Ongoing cuts to federal public health emergency preparedness funds have negatively affected disease detection and response programs and emergency readiness at the state and local levels, according to the ninth annual “Ready or Not?” report, released today by Trust for America’s Health.
- More than two-thirds of the 72 cities in the Cities Readiness Initiative, which supports rapid emergency distribution of vaccines and medications, are at risk for elimination from the program.
- State labs with “Level 1” chemical testing status could lose top-level capabilities and others may lose experts who specialize in disease prevention and control.
- Potential cuts to the National Center for Environmental Health at the Centers for Disease Control and Prevention would hamper federal and state response to nuclear, radiologic and chemical threats as well as natural disasters.
“We’re seeing a decade’s worth of progress eroding in front of our eyes,” said Jeff Levi, PhD, executive director of Trust for America’s Health. “Preparedness had been on an upward trajectory, but now some of the most elementary capabilities — including the ability to identify and contain outbreaks, provide vaccines and medications during emergencies, and treat people during mass traumas — are experiencing cuts in every state across the country.”
The federal cuts compound the already dire budget situation at the state and local levels where public health agencies have had to scale back programs and reduce their workforce. Some of which can no longer sustain a number of basic elements of preparedness, according to the report.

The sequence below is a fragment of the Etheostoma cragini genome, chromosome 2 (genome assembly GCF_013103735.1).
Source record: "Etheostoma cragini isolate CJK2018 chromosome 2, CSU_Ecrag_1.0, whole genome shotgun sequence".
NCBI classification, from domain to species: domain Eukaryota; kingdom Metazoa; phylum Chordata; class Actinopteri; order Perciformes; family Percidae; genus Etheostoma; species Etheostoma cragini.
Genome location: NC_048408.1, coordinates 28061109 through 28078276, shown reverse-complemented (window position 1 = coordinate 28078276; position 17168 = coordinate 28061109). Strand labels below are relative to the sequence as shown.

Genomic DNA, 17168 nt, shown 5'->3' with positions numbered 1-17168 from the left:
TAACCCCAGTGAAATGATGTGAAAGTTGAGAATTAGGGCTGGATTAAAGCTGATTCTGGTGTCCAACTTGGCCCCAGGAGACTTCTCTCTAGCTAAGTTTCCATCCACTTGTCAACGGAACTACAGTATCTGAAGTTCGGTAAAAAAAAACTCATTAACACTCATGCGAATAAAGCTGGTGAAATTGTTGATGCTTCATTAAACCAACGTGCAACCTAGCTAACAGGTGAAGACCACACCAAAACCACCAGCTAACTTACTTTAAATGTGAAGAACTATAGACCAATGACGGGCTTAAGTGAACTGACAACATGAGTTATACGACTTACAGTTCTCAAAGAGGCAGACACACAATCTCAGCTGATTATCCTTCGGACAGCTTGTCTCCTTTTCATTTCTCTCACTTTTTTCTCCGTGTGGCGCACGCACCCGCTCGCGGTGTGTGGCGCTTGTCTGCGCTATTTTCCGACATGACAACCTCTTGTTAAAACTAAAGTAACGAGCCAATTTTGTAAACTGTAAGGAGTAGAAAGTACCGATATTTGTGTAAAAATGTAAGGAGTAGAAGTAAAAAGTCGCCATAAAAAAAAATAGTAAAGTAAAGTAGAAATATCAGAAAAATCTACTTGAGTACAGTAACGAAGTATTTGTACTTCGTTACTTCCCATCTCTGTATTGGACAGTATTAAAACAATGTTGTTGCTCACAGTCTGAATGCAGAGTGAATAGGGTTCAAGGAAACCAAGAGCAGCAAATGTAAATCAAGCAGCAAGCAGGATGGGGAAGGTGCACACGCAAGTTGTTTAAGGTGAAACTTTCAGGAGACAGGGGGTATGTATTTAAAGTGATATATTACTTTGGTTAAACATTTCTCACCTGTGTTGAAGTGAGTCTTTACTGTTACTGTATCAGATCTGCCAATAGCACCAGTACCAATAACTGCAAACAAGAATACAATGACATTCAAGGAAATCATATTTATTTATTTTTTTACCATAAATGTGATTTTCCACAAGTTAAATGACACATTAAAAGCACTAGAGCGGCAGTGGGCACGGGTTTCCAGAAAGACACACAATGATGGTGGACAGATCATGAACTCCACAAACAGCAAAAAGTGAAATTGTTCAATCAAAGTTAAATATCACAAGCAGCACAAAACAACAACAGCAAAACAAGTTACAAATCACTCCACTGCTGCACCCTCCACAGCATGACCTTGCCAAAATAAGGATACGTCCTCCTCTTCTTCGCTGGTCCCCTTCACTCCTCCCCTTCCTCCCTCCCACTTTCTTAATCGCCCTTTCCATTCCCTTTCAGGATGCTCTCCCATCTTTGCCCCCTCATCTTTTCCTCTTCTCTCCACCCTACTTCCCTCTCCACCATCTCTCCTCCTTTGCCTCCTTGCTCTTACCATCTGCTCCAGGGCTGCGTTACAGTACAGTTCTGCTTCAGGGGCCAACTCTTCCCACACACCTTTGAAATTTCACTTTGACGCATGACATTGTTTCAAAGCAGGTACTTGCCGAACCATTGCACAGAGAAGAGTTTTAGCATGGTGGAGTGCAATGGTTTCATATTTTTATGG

“The last few years have strained our already fragile public health system,” said Robert M. Pestronk, executive director of the National Association of County and City Health Officials, in a statement. “We’ve had an outbreak of a new flu strain, several unpredictable natural disasters and a global economic crisis that continues to affect all sectors of American society. Local health departments are part of a safety net for all people in their communities, but with a workforce already stretched thin, it’s only a matter of time before the net lets the unsuspecting through.”
The report, developed with the support of the Robert Wood Johnson Foundation, recommends steps to improve America’s preparedness, including assuring dedicated funding and strengthening the public health preparedness core capabilities; improving biosurveillance to rapidly detect and track outbreaks or attacks; and providing better support to help communities cope with and recover from disasters.